The data will be used for both of these purposes and for several others as well. But the main idea is to take a snapshot of the knowledge and use of the sea ice environment across a large portion of the Arctic, from the Bering Strait to Greenland between 2006 and 2009. It is a very strong incentive to many of our local partners that 50 years from now their grandchildren will look back at their observational records to learn about past climate and ice conditions and also about what people used to do on the ice. Today's observational journals will be an invaluable source of information in assessing how things will develop over the next 50 years.

The data we collect for the SIKU project - in particular the sea ice dictionaries, which contain local sea ice terminologies and information about the use of ice in terms of safety, navigation and orientation - are being returned to the communities as posters and CDs and published in books for the community to use in local heritage and educational programmes, for example. One thing we have done on this front is compile with Winton Weyapuk and several other partners a 110-page illustrated colour book called Wales Inupiaq Sea Ice Dictionary for the community of Wales in Alaska.

Is there also a sense of urgency to record this knowledge now before more changes take place in the Arctic and traditional practices die out?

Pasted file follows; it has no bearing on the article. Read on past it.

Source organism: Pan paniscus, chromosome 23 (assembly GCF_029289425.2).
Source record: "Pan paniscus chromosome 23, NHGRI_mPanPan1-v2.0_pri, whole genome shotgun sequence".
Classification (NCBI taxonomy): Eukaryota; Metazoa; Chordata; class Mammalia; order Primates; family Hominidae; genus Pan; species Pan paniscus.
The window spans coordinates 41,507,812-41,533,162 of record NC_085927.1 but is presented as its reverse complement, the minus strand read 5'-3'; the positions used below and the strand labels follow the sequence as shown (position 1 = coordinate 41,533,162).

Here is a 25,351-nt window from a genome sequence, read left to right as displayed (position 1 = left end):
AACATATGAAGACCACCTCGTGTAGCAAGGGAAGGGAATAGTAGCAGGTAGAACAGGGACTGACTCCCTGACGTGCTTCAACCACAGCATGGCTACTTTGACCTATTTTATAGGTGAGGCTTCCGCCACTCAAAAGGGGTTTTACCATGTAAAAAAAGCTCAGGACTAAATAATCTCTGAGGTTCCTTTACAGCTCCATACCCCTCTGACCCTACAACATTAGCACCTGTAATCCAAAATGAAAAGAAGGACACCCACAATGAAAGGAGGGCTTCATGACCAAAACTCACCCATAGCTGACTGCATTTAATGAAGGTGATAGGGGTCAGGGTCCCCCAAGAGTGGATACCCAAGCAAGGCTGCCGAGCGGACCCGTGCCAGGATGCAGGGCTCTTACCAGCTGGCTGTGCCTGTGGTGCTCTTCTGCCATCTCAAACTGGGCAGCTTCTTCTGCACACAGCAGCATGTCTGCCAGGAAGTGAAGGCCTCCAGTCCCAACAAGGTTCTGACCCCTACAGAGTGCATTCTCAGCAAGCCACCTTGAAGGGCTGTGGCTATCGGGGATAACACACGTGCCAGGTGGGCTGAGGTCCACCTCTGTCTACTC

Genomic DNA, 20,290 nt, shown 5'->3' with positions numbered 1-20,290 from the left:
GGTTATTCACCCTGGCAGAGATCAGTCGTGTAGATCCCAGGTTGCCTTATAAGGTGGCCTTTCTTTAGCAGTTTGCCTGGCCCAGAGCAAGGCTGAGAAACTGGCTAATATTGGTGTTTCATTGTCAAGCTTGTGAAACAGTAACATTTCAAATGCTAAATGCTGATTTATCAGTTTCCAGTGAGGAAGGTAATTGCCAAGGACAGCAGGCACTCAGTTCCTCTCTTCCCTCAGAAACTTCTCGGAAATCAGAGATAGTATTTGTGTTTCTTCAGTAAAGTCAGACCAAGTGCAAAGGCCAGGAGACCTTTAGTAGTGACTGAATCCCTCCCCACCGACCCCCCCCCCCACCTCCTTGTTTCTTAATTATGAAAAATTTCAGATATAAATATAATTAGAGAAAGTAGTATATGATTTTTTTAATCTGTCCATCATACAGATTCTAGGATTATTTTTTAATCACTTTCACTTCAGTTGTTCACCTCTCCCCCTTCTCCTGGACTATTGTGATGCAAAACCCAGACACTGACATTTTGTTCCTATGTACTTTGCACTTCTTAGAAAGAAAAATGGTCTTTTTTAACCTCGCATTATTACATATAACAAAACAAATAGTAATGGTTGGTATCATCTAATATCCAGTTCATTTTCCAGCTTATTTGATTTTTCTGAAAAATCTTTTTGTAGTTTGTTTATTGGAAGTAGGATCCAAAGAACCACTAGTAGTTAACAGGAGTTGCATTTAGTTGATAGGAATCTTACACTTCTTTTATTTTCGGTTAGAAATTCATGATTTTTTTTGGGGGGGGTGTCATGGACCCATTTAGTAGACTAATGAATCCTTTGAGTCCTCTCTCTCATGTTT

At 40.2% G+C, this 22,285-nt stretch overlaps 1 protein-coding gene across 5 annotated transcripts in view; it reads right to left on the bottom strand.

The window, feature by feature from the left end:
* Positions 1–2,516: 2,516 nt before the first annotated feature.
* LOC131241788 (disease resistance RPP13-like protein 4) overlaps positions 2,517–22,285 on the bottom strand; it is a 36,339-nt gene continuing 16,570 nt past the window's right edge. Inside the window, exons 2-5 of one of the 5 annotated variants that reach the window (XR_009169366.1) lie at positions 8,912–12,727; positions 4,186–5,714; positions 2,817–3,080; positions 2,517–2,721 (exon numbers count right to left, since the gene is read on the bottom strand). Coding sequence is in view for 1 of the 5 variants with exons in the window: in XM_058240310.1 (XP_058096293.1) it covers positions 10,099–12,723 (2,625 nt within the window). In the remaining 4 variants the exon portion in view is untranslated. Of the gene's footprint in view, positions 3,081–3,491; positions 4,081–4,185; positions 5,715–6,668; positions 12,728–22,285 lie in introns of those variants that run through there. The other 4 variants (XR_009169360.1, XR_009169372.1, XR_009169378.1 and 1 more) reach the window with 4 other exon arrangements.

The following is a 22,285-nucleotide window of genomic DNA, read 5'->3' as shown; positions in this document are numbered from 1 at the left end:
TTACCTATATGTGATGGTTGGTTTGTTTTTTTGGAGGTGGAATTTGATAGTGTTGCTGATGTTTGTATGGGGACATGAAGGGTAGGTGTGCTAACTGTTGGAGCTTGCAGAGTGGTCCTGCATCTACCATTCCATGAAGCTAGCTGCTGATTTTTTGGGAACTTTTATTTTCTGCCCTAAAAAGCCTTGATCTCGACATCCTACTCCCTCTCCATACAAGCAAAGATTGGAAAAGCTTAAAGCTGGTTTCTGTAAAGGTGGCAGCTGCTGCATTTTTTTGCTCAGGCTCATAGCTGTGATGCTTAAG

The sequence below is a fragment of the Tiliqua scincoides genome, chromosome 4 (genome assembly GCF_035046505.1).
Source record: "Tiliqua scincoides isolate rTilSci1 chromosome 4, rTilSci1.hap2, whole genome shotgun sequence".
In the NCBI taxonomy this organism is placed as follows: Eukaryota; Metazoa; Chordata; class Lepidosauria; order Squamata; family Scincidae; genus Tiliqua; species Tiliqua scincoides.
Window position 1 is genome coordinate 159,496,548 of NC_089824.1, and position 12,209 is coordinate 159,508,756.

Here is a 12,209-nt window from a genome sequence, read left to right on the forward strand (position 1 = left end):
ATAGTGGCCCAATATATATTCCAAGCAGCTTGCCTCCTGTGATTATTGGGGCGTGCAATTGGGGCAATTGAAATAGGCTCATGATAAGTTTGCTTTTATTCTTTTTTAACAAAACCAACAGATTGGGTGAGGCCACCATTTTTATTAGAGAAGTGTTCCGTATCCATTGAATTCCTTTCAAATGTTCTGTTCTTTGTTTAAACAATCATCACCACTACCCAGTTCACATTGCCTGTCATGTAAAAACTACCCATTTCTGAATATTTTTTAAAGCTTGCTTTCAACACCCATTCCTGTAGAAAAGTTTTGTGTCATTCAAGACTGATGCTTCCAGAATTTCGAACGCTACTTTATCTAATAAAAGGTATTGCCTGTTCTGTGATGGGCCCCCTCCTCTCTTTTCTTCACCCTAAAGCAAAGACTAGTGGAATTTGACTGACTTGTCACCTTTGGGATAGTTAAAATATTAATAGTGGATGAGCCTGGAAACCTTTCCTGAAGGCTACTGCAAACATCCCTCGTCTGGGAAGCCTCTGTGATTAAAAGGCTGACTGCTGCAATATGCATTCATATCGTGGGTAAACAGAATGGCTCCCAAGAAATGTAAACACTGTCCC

Yes. You could say that we are documenting "endangered knowledge about shrinking ice." In some places we do not know which is going to last longer: the sea ice in its present condition or the knowledge about the sea ice that in many places is becoming endangered because of the economic changes or language transition to Russian, English, French or Danish.

Another reason is that - at least in the parts of Alaska and Siberia I am studying - people have stopped travelling on ice the way they used to, even compared to a generation ago. This is due not only to changes in the ice conditions, but also to changes in the economy. In many places people have stopped using dog sleds and have switched to snowmobiles instead. This entails huge fuel and maintenance costs, so this causes people to venture on the ice less than in the old days.